computers
Is Moore's Law Dying?

Moore's Law—the observation that the number of transistors on integrated circuits doubles approximately every two years—had held true for 40 years. But can engineers keep up that rate of progress? Read More >>

guts
10-Gigabit Wi-Fi is Promised by 2015

Think your 802.11ac Wi-Fi is fast? Think again: Quantenna Communications has announced that it's working on a chipset due 2015 that will supports speeds of up to a staggering 10 Gbps. Read More >>

teardowns
Samsung Gear Fit Teardown: A Tiny Little Marvel

Whatever you can say about the Gear Fit, or wearables in general, it's an attractive little piece of hardware. As this teardown from iFixit shows, that beauty's not just skin deep. Read More >>

computers
Intel is Experimenting With Fully Immersed Cooling for Computers

Forget your water-cooled gaming rig: Intel is experimenting with a cooling system which fully immerses the entirety of a computer's electronics in liquid to increase efficiency. Read More >>

guts
Samsung Galaxy S5 Teardown: You're Not Changing Anything Except its Battery

Samsung's new Galaxy S5 may well be a tiny step into the future, but while its dimpled back may feel like somewhat of a throwback, its insides claim to be anything but. Read More >>

guts
AMD's New Radeon is a Preposterous Powerhouse You'll Wish You Needed

If you buy video cards, chances are you have a lust for power. No respectable PC builder doesn't at least covet insane high-end cards, even without ever really considering them. Well here's a new sucker to salivate at, the 11.5 teraflop, water-cooled AMD Radeon R9 295X2. The new coolest card you have no reason to own. Read More >>

guts
Qualcomm's 2015 Snapdragon Chips Promise Lightning Fast Phones

Qualcomm has just revealed the specifications for its 2015 mobile chips—and if you thought this year's offering sounded good, you are in for a massive treat when you read about these newer slabs of silicon. Read More >>

guts
Here's the Reversible USB 3.0 Cable That You've Always Longed For

What devilry causes a USB cable to flip in your fingers as soon as you reach around to the ports on the side or back of your computer? It's like USB cables exist in a dimension all of their own, where the laws of physics don't apply, Newton caught the apple in his mouth and the concepts of "up" and "down" have been replaced with theoretical jelly. Read More >>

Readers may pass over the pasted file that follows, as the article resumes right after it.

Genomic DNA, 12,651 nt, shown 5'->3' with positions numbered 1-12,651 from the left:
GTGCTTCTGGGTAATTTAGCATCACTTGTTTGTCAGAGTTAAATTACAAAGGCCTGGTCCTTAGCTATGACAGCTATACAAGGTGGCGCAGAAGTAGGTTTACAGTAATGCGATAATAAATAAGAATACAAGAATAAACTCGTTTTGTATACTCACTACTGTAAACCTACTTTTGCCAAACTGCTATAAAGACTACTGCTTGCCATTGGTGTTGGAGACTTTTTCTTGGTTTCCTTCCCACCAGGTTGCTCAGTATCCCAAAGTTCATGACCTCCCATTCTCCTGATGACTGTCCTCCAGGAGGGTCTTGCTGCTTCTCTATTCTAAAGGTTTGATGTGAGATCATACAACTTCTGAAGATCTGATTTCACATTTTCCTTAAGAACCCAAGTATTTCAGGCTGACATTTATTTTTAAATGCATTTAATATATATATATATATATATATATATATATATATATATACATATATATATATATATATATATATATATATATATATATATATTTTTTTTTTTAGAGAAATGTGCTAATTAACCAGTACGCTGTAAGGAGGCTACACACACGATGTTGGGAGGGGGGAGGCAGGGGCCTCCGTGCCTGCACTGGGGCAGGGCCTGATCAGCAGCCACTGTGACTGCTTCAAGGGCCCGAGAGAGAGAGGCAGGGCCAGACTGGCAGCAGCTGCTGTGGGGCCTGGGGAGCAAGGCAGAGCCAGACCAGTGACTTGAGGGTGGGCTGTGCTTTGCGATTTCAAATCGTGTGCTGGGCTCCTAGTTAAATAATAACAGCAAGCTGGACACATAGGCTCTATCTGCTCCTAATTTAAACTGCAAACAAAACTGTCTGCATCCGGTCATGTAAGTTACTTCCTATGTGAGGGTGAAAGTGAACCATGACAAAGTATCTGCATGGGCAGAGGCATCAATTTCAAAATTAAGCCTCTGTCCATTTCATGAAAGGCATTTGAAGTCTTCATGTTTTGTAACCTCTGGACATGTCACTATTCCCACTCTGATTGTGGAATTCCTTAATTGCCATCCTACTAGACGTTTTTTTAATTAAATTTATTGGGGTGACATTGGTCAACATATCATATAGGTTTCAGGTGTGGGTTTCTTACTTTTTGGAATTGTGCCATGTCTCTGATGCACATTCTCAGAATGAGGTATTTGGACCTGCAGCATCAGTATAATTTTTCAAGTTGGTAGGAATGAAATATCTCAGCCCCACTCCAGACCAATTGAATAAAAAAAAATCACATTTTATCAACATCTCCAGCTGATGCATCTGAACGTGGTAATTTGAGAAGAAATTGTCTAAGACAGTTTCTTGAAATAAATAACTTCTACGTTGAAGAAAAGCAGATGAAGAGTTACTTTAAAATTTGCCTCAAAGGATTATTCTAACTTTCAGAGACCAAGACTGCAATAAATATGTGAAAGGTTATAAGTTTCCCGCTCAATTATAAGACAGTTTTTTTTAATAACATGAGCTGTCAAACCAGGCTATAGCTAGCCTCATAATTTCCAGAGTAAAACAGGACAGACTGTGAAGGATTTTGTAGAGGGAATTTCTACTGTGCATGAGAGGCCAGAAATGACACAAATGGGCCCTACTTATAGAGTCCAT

guts
Nvidia's Next-Gen Pascal GPU Will be a Tiny 3D Powerhouse

Nvidia is only just starting to put out cards that run on its new Maxwell architecture, but its eyes are already on the future. Today at its annual GPU Technology Conference, Nvidia announced its next, far-future architecture: Pascal. Read More >>

photography
150 Megapixel Image Sensor Won't Power Your Nikon, Might Save Your Life

Two Chinese companies, TowerJazz and Gpixel, have teamed up to develop the GMAX3005, a new massively high-resolution 150 megapixel CMOS image sensor. The goal is to use it for medical and industrial applications, so don't expect it to see it in your next DSLR. Read More >>

guts
Nvidia's New Laptop Cards are Battery-Saving Scorchers

Integrated graphics are getting better and better, but if you really want to game on your laptop, ain't nothing gonna beat discrete. Nvidia's new line of GTX mobile cards are about as good as it gets, and they're not just bringing performance upgrades, but better battery life as well. Read More >>

guts
A Tiny HD DLP Chip Could Finally Put a Projector in Your Phone

Texas Instruments might have found a way to convince handset makers to include a minuscule projector into forthcoming devices with its new 0.3-inch HD DLP Pico chipset. Read More >>

guts
Nvidia's First Maxwell Card is a Power-Sipping Screamer

Nvidia's Tegra K1 is damned pretty for mobile tech, but the desktop team hasn't just been sitting around waiting for Tegra to catch up. Say hello to Maxwell—the new architecture on the desktop side—and the GTX 750Ti. It's a tiny little sucker that's worth its weight in watts. Read More >>

guts
The World's Smallest Bluetooth Chip Will Make Smartwatches Last Longer

The rise of wearable devices like smartwatches has spurred the world's electronics makers to miniaturise their already tiny components even further. TDK has managed to create what it's claiming is the world's smallest Bluetooth module, which also happens to be incredibly energy efficient. Read More >>

science
Gooey Electrolyte Could Put an End to Battery Fires

Battery fires are no fun. Just ask Boeing. Problem is, lithium-ion batteries are full of liquid acid electrolyte that gushes out when a battery's housing ruptures, causing chemical burns and fires. Not fun. But what if, instead of burny liquid, batteries were filled with a viscous goo that would stay put? That's exactly what these Washington State University researchers propose. Read More >>

watch this
MEMS: The Microscopic Switches That Make the Modern World Possible

Micro-ElectroMechanical Systems (MEMS) are minuscule mechanical switches that control the flow of electricity. That may not sound very impressive, but that simple mechanism is what allows the tiny sensors and actuators in modern electronics to work—the accelerometer in your phone and Occulus Rift, the sensor in your car that controls airbag deployment, the head of your ink-jet printer, the gyroscope in your game console controller—these, and countless other devices are all dependent on MEMS. Read More >>

Login
X

Don't have a Gizmodo UK account?